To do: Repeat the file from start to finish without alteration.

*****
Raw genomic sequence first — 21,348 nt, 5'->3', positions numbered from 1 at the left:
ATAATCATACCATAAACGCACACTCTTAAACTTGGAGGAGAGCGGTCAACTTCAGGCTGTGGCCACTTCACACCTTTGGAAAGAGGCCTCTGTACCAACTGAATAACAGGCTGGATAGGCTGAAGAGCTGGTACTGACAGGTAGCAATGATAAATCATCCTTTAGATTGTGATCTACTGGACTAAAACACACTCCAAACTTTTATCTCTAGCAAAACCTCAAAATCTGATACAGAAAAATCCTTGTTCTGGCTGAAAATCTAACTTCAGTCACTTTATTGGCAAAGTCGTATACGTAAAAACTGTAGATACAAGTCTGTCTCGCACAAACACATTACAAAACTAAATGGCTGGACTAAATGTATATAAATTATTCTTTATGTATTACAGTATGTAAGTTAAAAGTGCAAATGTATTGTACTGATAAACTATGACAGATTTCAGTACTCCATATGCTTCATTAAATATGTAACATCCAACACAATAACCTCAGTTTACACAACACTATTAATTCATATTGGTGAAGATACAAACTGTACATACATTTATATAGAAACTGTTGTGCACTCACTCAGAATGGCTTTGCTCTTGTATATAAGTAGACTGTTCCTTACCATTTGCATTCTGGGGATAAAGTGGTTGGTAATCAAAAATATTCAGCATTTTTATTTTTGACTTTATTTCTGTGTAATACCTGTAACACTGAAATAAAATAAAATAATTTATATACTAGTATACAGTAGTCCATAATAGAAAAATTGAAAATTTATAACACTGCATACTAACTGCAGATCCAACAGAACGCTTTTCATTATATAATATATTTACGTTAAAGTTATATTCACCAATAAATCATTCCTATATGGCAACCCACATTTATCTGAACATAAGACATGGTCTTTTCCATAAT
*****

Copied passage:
Raw genomic sequence first — 21,348 nt, 5'->3', positions numbered from 1 at the left:
ATAATCATACCATAAACGCACACTCTTAAACTTGGAGGAGAGCGGTCAACTTCAGGCTGTGGCCACTTCACACCTTTGGAAAGAGGCCTCTGTACCAACTGAATAACAGGCTGGATAGGCTGAAGAGCTGGTACTGACAGGTAGCAATGATAAATCATCCTTTAGATTGTGATCTACTGGACTAAAACACACTCCAAACTTTTATCTCTAGCAAAACCTCAAAATCTGATACAGAAAAATCCTTGTTCTGGCTGAAAATCTAACTTCAGTCACTTTATTGGCAAAGTCGTATACGTAAAAACTGTAGATACAAGTCTGTCTCGCACAAACACATTACAAAACTAAATGGCTGGACTAAATGTATATAAATTATTCTTTATGTATTACAGTATGTAAGTTAAAAGTGCAAATGTATTGTACTGATAAACTATGACAGATTTCAGTACTCCATATGCTTCATTAAATATGTAACATCCAACACAATAACCTCAGTTTACACAACACTATTAATTCATATTGGTGAAGATACAAACTGTACATACATTTATATAGAAACTGTTGTGCACTCACTCAGAATGGCTTTGCTCTTGTATATAAGTAGACTGTTCCTTACCATTTGCATTCTGGGGATAAAGTGGTTGGTAATCAAAAATATTCAGCATTTTTATTTTTGACTTTATTTCTGTGTAATACCTGTAACACTGAAATAAAATAAAATAATTTATATACTAGTATACAGTAGTCCATAATAGAAAAATTGAAAATTTATAACACTGCATACTAACTGCAGATCCAACAGAACGCTTTTCATTATATAATATATTTACGTTAAAGTTATATTCACCAATAAATCATTCCTATATGGCAACCCACATTTATCTGAACATAAGACATGGTCTTTTCCATAAT